Coffee is predicted to be severely affected by climate change. We determined the thermal tolerance of the coffee berry borer , Hypothenemus hampei, the most devastating pest of coffee worldwide, and make inferences on the possible effects of climate change using climatic data from Colombia, Kenya, Tanzania, and Ethiopia. For this, the effect of eight temperature regimes (15, 20, 23, 25, 27, 30, 33 and 35Â°C) on the bionomics of H. hampei was studied. Successful egg to adult development occurred between 20-30Â°C. Using linear regression and a modified Logan model, the lower and upper thresholds for development were estimated at 14.9 and 32Â°C, respectively. In Kenya and Colombia, the number of pest generations per year was considerably and positively correlated with the warming tolerance. Analysing 32 years of climatic data from Jimma (Ethiopia) revealed that before 1984 it was too cold for H. hampei to complete even one generation per year, but thereafter, because of rising temperatures in the area, 1-2 generations per year/coffee season could be completed. Calculated data on warming tolerance and thermal safety margins of H. hampei for the three East African locations showed considerably high variability compared to the Colombian site. The model indicates that for every 1Â°C rise in thermal optimum (Topt.), the maximum intrinsic rate of increase (rmax) will increase by an average of 8.5%. The effects of climate change on the further range of H. hampei distribution and possible adaption strategies are discussed. Abstracts in Spanish and French are provided as supplementary material Abstract S1 and Abstract S2.
Over the last two winters, there have been large-scale, unexplained losses of managed honey bee (Apis mellifera L.) colonies in the United States. In the absence of a known cause, this syndrome was named Colony Collapse Disorder (CCD) because the main trait was a rapid loss of adult worker bees. We initiated a descriptive epizootiological study in order to better characterize CCD and compare risk factor exposure between populations afflicted by and not afflicted by CCD. Of 61 quantified variables (including adult bee physiology, pathogen loads, and pesticide levels), no single measure emerged as a most-likely cause of CCD. Bees in CCD colonies had higher pathogen loads and were co-infected with a greater number of pathogens than control populations, suggesting either an increased exposure to pathogens or a reduced resistance of bees toward pathogens. Levels of the synthetic acaricide coumaphos (used by beekeepers to control the parasitic mite Varroa destructor) were higher in control colonies than CCD-affected colonies. This is the first comprehensive survey of CCD-affected bee populations that suggests CCD involves an interaction between pathogens and other stress factors. We present evidence that this condition is contagious or the result of exposure to a common risk factor. Potentially important areas for future hypothesis-driven research, including the possible legacy effect of mite parasitism and the role of honey bee resistance to pesticides, are highlighted.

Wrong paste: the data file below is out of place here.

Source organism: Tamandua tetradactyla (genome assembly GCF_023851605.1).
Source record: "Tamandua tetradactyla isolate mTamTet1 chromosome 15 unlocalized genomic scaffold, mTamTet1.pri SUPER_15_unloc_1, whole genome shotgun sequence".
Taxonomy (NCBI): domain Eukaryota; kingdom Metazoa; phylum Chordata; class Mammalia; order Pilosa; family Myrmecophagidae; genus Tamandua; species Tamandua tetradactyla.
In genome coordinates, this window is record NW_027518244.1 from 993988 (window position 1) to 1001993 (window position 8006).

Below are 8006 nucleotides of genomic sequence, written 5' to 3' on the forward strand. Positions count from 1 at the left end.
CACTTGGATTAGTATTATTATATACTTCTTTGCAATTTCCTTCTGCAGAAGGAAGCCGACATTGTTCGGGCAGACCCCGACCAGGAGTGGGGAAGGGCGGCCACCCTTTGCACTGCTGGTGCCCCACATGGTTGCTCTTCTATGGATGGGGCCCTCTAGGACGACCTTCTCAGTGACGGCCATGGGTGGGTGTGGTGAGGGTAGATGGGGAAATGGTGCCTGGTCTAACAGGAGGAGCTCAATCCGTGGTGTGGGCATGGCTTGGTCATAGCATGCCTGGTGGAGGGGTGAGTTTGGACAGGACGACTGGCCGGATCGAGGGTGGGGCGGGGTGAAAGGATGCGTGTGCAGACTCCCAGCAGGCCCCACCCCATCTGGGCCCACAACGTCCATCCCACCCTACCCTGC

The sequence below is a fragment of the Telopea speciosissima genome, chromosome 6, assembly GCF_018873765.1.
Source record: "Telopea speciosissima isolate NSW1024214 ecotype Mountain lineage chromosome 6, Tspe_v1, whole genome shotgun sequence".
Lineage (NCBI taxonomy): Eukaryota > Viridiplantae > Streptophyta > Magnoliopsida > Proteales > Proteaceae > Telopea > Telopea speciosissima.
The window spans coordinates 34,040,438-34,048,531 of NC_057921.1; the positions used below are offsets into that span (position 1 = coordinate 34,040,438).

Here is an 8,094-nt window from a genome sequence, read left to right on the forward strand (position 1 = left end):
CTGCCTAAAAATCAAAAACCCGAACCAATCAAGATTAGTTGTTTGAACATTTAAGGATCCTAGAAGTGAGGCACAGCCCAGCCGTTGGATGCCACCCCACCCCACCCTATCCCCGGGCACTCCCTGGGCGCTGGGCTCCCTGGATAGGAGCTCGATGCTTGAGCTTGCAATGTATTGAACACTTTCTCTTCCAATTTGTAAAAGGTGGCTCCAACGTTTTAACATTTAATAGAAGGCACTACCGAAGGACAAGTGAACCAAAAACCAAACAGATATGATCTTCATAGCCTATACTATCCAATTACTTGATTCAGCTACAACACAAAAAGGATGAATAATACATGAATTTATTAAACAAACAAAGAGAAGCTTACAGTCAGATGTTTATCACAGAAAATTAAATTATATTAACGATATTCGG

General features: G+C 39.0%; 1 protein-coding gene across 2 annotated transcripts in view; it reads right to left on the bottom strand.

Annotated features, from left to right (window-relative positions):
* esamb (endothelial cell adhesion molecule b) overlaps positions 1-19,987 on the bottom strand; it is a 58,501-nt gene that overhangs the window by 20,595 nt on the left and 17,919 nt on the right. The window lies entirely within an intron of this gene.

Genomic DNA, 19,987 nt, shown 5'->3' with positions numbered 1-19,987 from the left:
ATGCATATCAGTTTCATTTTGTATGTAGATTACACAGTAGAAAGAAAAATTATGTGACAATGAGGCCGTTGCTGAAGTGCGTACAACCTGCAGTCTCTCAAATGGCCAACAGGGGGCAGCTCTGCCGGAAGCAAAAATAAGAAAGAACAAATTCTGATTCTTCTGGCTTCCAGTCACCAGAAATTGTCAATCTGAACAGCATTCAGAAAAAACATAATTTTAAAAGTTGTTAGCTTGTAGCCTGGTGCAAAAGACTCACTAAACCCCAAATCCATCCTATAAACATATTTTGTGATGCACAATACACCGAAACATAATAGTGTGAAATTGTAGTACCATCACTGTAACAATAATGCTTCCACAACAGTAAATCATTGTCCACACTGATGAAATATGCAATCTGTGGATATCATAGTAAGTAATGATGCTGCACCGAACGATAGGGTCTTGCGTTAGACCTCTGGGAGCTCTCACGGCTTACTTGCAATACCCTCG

Vitamin D may play a protective role in many diseases. Public health messages are advocating sun avoidance to reduce skin cancer risk but the potential deleterious effects of these recommendations for vitamin D metabolism have been poorly investigated. We investigated the association between 25-hydroxy-vitamin D (25(OH)D), skin type and ultraviolet exposure in 1414 Caucasian females in the UK. Mean age of the cohort was 47 years (18-79) and mean 25(OH)D levels were 77 nmol/L (6-289). 25(OH)D levels were strongly associated with season of sampling with higher levels in the spring and summer months (p